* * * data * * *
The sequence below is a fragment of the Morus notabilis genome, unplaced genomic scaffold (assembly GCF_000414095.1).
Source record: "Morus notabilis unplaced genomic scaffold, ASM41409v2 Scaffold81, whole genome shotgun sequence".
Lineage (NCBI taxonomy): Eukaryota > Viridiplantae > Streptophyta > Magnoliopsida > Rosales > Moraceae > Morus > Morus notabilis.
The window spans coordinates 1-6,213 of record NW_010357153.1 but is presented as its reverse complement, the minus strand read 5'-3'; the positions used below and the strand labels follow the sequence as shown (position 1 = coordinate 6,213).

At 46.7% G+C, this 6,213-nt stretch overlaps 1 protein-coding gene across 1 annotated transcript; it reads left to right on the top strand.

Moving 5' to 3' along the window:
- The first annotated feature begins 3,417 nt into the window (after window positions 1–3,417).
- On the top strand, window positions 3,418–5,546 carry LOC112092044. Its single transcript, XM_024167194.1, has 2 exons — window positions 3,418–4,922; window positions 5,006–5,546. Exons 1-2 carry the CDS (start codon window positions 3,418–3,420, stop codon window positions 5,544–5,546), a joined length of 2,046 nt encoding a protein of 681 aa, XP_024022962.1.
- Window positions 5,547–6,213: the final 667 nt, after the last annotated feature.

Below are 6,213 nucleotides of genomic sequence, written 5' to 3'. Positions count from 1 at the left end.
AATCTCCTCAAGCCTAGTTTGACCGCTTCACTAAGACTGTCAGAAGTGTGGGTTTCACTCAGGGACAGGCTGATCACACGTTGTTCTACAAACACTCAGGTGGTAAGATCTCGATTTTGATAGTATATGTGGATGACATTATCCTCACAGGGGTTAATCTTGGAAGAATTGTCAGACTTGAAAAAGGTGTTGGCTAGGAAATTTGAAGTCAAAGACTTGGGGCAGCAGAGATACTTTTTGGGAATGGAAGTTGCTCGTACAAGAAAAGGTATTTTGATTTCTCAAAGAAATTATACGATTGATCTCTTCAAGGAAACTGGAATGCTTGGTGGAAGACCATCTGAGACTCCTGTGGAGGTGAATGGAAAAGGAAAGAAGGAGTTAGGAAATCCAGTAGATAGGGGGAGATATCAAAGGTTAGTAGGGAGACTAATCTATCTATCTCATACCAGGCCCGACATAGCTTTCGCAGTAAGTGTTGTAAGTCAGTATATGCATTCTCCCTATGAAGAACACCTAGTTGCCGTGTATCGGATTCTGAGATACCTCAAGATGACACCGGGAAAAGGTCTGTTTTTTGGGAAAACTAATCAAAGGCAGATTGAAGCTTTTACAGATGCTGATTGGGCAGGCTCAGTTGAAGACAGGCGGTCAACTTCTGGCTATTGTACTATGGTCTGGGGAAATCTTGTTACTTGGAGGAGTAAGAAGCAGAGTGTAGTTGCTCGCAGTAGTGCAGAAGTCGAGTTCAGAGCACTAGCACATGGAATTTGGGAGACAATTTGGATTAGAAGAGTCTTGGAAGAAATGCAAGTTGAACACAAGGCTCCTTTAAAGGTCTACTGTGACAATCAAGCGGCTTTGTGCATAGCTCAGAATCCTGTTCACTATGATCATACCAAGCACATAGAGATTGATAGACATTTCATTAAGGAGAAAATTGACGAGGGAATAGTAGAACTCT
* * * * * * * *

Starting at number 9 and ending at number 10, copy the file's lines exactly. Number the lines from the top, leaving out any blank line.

- Window positions 5,547–6,213: the final 667 nt, after the last annotated feature.

Below are 6,213 nucleotides of genomic sequence, written 5' to 3'. Positions count from 1 at the left end.